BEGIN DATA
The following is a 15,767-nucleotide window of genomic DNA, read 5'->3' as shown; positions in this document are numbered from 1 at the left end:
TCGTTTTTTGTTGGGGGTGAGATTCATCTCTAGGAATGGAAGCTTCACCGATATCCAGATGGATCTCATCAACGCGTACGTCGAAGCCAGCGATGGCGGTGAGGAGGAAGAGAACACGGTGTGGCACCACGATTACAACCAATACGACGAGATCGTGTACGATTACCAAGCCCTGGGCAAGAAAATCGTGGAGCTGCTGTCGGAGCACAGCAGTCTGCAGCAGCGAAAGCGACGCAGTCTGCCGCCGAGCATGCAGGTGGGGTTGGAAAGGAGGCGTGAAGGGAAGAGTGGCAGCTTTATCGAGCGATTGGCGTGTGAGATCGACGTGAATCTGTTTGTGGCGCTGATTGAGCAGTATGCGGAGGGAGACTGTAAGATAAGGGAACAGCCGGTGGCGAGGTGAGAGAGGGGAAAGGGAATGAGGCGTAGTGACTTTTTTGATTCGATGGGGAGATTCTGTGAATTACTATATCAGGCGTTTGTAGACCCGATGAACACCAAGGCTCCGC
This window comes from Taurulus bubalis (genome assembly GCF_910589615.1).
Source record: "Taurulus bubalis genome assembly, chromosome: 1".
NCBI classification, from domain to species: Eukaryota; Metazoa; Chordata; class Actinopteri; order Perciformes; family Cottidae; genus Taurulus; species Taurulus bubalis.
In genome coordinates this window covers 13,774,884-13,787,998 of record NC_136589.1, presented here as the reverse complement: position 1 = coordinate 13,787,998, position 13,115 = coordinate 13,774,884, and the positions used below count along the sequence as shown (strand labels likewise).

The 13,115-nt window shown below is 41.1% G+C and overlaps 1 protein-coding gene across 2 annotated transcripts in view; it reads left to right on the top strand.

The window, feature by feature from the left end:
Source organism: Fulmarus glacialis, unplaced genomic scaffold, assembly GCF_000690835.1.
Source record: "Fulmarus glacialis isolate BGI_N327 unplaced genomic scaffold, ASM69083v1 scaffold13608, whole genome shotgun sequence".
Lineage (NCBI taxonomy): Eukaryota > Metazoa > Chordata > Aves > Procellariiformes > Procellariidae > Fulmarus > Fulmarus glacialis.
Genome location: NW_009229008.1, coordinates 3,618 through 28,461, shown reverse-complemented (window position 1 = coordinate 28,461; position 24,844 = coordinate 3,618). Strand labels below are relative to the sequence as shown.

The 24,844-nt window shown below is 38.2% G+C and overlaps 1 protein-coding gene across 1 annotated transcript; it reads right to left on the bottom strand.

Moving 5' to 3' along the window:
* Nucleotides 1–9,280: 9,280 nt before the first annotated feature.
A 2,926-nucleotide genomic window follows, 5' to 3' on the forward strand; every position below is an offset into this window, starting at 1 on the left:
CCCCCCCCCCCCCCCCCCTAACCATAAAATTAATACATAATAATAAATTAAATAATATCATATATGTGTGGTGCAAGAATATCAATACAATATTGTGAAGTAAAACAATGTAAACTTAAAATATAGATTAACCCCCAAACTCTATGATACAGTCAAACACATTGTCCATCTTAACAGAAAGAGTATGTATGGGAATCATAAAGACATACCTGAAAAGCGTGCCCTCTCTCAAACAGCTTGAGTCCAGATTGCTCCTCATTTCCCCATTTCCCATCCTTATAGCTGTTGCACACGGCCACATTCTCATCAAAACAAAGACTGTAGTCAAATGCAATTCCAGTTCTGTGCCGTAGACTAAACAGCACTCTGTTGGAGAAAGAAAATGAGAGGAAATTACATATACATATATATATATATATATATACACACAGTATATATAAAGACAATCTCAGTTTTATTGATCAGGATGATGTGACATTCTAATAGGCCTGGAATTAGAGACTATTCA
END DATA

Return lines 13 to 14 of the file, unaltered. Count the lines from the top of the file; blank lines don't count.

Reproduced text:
The 24,844-nt window shown below is 38.2% G+C and overlaps 1 protein-coding gene across 1 annotated transcript; it reads right to left on the bottom strand.

Moving 5' to 3' along the window: